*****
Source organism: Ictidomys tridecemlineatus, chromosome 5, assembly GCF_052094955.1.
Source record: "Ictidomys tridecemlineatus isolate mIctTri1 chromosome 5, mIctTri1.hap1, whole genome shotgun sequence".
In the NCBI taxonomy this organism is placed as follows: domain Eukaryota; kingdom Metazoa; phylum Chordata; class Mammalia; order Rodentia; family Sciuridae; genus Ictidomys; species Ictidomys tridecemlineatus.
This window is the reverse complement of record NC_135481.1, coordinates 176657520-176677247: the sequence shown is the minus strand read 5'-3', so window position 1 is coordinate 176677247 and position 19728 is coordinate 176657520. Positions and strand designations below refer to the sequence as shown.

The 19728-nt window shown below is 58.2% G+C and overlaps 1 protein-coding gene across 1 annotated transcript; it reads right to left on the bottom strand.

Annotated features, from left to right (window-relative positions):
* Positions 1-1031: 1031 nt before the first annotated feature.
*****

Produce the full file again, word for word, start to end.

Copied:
Source organism: Ictidomys tridecemlineatus, chromosome 5, assembly GCF_052094955.1.
Source record: "Ictidomys tridecemlineatus isolate mIctTri1 chromosome 5, mIctTri1.hap1, whole genome shotgun sequence".
In the NCBI taxonomy this organism is placed as follows: domain Eukaryota; kingdom Metazoa; phylum Chordata; class Mammalia; order Rodentia; family Sciuridae; genus Ictidomys; species Ictidomys tridecemlineatus.
This window is the reverse complement of record NC_135481.1, coordinates 176657520-176677247: the sequence shown is the minus strand read 5'-3', so window position 1 is coordinate 176677247 and position 19728 is coordinate 176657520. Positions and strand designations below refer to the sequence as shown.

The 19728-nt window shown below is 58.2% G+C and overlaps 1 protein-coding gene across 1 annotated transcript; it reads right to left on the bottom strand.

Annotated features, from left to right (window-relative positions):
* Positions 1-1031: 1031 nt before the first annotated feature.